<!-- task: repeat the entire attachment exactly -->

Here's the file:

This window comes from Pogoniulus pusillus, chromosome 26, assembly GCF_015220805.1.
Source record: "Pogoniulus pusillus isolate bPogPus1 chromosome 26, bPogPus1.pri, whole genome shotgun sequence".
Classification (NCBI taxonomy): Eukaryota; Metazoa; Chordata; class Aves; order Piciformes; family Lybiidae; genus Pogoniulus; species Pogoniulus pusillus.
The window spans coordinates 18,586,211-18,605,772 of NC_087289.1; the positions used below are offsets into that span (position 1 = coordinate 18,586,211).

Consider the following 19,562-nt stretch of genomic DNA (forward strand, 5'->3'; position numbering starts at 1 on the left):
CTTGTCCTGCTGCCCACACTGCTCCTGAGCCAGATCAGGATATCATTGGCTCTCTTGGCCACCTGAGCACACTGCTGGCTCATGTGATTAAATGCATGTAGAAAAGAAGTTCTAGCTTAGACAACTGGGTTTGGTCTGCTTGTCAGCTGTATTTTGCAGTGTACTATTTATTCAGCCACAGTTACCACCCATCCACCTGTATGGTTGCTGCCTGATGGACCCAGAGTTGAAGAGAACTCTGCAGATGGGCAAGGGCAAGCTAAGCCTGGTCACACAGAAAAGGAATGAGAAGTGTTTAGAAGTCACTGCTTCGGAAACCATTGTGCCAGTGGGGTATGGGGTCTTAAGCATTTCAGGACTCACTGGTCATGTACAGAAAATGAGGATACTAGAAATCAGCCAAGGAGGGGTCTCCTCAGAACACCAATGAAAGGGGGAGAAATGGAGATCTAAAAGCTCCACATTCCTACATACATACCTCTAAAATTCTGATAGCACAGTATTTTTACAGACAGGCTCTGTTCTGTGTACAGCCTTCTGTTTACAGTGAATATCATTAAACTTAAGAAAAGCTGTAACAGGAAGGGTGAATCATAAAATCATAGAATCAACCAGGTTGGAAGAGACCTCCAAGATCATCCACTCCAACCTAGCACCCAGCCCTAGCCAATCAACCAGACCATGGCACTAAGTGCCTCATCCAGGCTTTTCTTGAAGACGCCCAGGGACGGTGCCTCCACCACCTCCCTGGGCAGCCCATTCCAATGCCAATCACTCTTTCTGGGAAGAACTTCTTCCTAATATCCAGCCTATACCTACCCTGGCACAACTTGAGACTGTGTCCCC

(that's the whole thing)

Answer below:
This window comes from Pogoniulus pusillus, chromosome 26, assembly GCF_015220805.1.
Source record: "Pogoniulus pusillus isolate bPogPus1 chromosome 26, bPogPus1.pri, whole genome shotgun sequence".
Classification (NCBI taxonomy): Eukaryota; Metazoa; Chordata; class Aves; order Piciformes; family Lybiidae; genus Pogoniulus; species Pogoniulus pusillus.
The window spans coordinates 18,586,211-18,605,772 of NC_087289.1; the positions used below are offsets into that span (position 1 = coordinate 18,586,211).

Consider the following 19,562-nt stretch of genomic DNA (forward strand, 5'->3'; position numbering starts at 1 on the left):
CTTGTCCTGCTGCCCACACTGCTCCTGAGCCAGATCAGGATATCATTGGCTCTCTTGGCCACCTGAGCACACTGCTGGCTCATGTGATTAAATGCATGTAGAAAAGAAGTTCTAGCTTAGACAACTGGGTTTGGTCTGCTTGTCAGCTGTATTTTGCAGTGTACTATTTATTCAGCCACAGTTACCACCCATCCACCTGTATGGTTGCTGCCTGATGGACCCAGAGTTGAAGAGAACTCTGCAGATGGGCAAGGGCAAGCTAAGCCTGGTCACACAGAAAAGGAATGAGAAGTGTTTAGAAGTCACTGCTTCGGAAACCATTGTGCCAGTGGGGTATGGGGTCTTAAGCATTTCAGGACTCACTGGTCATGTACAGAAAATGAGGATACTAGAAATCAGCCAAGGAGGGGTCTCCTCAGAACACCAATGAAAGGGGGAGAAATGGAGATCTAAAAGCTCCACATTCCTACATACATACCTCTAAAATTCTGATAGCACAGTATTTTTACAGACAGGCTCTGTTCTGTGTACAGCCTTCTGTTTACAGTGAATATCATTAAACTTAAGAAAAGCTGTAACAGGAAGGGTGAATCATAAAATCATAGAATCAACCAGGTTGGAAGAGACCTCCAAGATCATCCACTCCAACCTAGCACCCAGCCCTAGCCAATCAACCAGACCATGGCACTAAGTGCCTCATCCAGGCTTTTCTTGAAGACGCCCAGGGACGGTGCCTCCACCACCTCCCTGGGCAGCCCATTCCAATGCCAATCACTCTTTCTGGGAAGAACTTCTTCCTAATATCCAGCCTATACCTACCCTGGCACAACTTGAGACTGTGTCCCC